WASHINGTON, DC – U.S. Senator Gary Peters (D-MI), Chairman of the Homeland Security and Governmental Affairs Committee, released the following statement after President Joe Biden issued an executive order to establish new standards for use of artificial intelligence (AI):
“We need to ensure there are guardrails in place for artificial intelligence to be used safely, ethically, and in a way that protects privacy rights and American jobs. The executive actions the Administration announced today will build on legislation I passed into law to set standards for how the federal government uses artificial intelligence and will help expand those standards to the private sector. It’s critical that we work to help ensure the United States continues to lead the world in artificial intelligence development and its safe and responsible use.”
The Executive Order announced today comes after the AI in Government Act, which Peters cosponsored, became law in 2020. That legislation required the Administration to provide resources and guidance to federal agencies on the responsible acquisition and use of AI, advancing AI innovation, and managing AI risks in the federal government. The Executive Order reiterates and expands on the requirements of the AI in Government Act, and tasks the Office of Management and Budget to provide specific guidelines and oversee government use of AI.
In addition, the Executive Order requires federal agencies to make AI training opportunities available. This requirement builds on Peters’ legislation that was signed into law in 2022 to create a training program to help federal employees responsible for purchasing and managing AI capabilities better understand the capabilities and risks of these technologies. Peters has also introduced bipartisan legislation to create an AI training program for federal supervisors and management officials.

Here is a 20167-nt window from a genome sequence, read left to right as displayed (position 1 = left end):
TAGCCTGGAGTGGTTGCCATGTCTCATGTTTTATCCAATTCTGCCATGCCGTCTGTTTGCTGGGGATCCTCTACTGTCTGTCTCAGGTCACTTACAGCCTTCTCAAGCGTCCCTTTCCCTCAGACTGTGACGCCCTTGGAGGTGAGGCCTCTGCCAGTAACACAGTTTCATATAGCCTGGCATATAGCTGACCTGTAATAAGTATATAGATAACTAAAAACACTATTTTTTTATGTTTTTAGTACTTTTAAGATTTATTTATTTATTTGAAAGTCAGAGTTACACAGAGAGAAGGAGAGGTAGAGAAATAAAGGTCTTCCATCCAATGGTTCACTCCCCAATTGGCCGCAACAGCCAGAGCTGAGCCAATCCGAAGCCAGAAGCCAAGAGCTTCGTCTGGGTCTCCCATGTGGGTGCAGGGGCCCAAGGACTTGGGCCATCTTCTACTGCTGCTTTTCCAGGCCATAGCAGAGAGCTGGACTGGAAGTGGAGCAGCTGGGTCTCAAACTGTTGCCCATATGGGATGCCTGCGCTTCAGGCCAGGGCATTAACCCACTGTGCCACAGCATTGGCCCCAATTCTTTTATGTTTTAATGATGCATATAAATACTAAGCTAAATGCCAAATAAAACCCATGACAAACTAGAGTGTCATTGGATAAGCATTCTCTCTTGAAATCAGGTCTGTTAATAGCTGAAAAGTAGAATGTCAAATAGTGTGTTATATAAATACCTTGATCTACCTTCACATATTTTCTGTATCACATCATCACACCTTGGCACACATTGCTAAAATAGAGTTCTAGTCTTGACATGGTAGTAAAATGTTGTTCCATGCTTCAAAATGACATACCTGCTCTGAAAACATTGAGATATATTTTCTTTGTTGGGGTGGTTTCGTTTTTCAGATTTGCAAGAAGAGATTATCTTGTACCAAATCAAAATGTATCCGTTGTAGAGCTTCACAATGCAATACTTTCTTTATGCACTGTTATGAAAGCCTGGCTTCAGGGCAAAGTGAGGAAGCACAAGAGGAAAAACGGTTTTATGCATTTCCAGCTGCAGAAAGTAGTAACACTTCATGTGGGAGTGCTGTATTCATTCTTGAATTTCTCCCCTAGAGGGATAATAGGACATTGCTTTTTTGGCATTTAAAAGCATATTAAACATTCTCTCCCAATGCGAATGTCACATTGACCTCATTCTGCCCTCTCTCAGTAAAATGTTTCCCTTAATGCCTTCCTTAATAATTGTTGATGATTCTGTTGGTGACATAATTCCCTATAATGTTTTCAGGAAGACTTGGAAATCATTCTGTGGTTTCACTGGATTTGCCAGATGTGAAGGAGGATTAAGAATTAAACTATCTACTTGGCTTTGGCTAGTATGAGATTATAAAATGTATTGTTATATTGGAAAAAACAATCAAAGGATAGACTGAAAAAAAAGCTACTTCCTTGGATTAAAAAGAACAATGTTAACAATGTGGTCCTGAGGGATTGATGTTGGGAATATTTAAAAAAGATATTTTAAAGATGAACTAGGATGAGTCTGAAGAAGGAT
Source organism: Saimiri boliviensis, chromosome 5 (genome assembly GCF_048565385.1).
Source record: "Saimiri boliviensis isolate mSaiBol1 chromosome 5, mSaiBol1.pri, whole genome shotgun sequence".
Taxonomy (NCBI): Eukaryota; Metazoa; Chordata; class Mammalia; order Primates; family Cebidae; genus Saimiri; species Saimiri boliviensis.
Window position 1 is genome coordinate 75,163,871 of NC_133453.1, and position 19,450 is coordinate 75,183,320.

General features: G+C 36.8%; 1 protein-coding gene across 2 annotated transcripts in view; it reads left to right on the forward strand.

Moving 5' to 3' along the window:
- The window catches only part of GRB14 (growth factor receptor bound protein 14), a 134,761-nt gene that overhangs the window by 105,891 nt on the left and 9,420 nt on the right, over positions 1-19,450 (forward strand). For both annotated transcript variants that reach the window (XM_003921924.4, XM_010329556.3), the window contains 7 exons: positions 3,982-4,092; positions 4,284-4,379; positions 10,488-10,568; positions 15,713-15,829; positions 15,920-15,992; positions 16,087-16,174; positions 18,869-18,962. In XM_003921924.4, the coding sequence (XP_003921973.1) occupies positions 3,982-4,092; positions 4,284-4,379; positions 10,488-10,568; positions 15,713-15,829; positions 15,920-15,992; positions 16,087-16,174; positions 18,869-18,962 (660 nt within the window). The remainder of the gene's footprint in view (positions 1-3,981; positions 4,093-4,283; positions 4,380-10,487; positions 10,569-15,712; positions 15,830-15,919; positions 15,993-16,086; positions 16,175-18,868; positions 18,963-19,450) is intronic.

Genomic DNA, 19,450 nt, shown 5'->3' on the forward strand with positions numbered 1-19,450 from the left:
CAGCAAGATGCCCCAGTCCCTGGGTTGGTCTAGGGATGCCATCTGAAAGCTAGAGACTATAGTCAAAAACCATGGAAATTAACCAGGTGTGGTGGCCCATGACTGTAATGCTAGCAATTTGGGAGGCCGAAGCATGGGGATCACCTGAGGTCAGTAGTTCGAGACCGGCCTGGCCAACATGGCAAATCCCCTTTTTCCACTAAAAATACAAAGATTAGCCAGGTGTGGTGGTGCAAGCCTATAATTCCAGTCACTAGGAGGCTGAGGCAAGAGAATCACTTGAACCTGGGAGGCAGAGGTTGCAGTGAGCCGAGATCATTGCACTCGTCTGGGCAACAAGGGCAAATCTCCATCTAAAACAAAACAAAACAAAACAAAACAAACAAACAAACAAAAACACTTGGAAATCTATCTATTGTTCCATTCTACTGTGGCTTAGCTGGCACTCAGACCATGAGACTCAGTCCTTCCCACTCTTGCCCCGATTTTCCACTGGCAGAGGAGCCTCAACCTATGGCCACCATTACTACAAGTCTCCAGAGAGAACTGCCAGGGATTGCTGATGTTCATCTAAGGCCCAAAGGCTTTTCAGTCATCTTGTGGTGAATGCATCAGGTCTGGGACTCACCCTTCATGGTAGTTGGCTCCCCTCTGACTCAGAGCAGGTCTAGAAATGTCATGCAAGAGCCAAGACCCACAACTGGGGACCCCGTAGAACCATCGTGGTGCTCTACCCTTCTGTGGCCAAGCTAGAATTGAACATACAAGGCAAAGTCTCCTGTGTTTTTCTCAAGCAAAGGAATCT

The Executive Order also reiterates the requirements set out in Peters’ Advancing American AI Act—which was signed into law last year—for federal agencies to protect privacy, civil rights, and civil liberties, among other considerations, when purchasing AI systems, and for agencies to ensure transparency through publication of inventories of the AI systems they are using. The Administration is also requiring federal agencies to appoint a Chief AI Officer and creating an inter-agency AI Council, both requirements that Peters championed through his AI LEAD Act, which passed out of the Homeland Security and Governmental Affairs Committee earlier this year. The Executive Order also highlights the importance of transparency when agencies use automated systems. Peters’ bipartisan Transparent Automated Governance Act would require federal agencies to notify individuals when they are interacting with or subject to decisions made using automated systems, and directs agencies to establish a redress process with human review of AI-generated decisions.